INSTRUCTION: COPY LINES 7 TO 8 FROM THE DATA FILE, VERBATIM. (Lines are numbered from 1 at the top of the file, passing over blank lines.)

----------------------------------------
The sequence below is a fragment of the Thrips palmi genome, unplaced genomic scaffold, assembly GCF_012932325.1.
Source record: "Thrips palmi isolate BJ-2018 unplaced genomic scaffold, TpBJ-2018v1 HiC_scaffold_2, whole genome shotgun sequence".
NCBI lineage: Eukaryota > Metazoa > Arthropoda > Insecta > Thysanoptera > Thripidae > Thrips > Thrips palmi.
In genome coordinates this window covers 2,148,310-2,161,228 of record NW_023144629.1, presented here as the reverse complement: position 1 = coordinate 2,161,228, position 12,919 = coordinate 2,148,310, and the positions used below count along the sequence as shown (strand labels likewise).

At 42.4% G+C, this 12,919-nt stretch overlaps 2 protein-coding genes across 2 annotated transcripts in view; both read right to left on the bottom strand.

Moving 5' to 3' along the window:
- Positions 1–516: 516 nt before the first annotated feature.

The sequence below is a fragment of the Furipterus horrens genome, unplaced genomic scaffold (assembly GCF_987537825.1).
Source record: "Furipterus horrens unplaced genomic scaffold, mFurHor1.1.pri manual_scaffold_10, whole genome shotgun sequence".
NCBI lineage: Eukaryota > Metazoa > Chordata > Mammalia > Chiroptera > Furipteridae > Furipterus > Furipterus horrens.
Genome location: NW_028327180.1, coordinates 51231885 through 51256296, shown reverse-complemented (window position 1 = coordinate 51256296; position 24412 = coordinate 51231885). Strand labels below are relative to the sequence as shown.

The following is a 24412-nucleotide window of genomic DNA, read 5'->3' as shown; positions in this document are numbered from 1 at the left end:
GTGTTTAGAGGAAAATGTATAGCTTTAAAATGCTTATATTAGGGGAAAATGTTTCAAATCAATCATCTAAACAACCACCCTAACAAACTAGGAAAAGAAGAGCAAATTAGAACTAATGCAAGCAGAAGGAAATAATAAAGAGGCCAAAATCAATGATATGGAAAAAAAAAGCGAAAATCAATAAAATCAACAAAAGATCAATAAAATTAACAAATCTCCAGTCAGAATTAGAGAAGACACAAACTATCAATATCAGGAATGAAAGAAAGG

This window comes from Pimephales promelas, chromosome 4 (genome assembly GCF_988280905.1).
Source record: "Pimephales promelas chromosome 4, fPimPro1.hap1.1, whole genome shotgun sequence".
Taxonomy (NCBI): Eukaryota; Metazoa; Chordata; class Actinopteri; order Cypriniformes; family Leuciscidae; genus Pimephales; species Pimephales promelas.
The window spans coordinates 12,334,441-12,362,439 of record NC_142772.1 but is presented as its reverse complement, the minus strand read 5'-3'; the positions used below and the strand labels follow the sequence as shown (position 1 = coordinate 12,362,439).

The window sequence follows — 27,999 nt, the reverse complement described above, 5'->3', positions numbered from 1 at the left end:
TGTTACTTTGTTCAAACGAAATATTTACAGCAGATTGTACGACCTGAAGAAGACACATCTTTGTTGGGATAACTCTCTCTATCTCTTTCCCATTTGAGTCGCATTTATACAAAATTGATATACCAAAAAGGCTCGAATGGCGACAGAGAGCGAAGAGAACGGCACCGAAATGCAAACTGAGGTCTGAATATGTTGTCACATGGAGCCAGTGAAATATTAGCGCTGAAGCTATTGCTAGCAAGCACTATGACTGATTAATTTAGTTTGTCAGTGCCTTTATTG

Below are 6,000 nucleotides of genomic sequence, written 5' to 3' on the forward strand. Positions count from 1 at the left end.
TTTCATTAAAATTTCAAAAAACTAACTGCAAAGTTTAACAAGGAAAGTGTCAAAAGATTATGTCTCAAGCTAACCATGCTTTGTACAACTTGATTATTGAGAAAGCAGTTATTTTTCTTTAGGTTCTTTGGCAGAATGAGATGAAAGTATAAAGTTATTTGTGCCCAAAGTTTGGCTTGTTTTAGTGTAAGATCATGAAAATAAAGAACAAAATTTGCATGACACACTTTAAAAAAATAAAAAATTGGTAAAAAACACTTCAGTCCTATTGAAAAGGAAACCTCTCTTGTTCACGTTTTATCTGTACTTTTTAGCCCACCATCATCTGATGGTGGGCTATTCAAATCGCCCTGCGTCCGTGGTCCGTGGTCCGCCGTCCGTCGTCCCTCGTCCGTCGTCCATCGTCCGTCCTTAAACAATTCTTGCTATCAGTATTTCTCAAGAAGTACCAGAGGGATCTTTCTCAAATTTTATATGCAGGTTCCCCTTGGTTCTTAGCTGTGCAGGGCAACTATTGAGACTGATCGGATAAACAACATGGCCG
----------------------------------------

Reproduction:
- Positions 1–516: 516 nt before the first annotated feature.

The sequence below is a fragment of the Furipterus horrens genome, unplaced genomic scaffold (assembly GCF_987537825.1).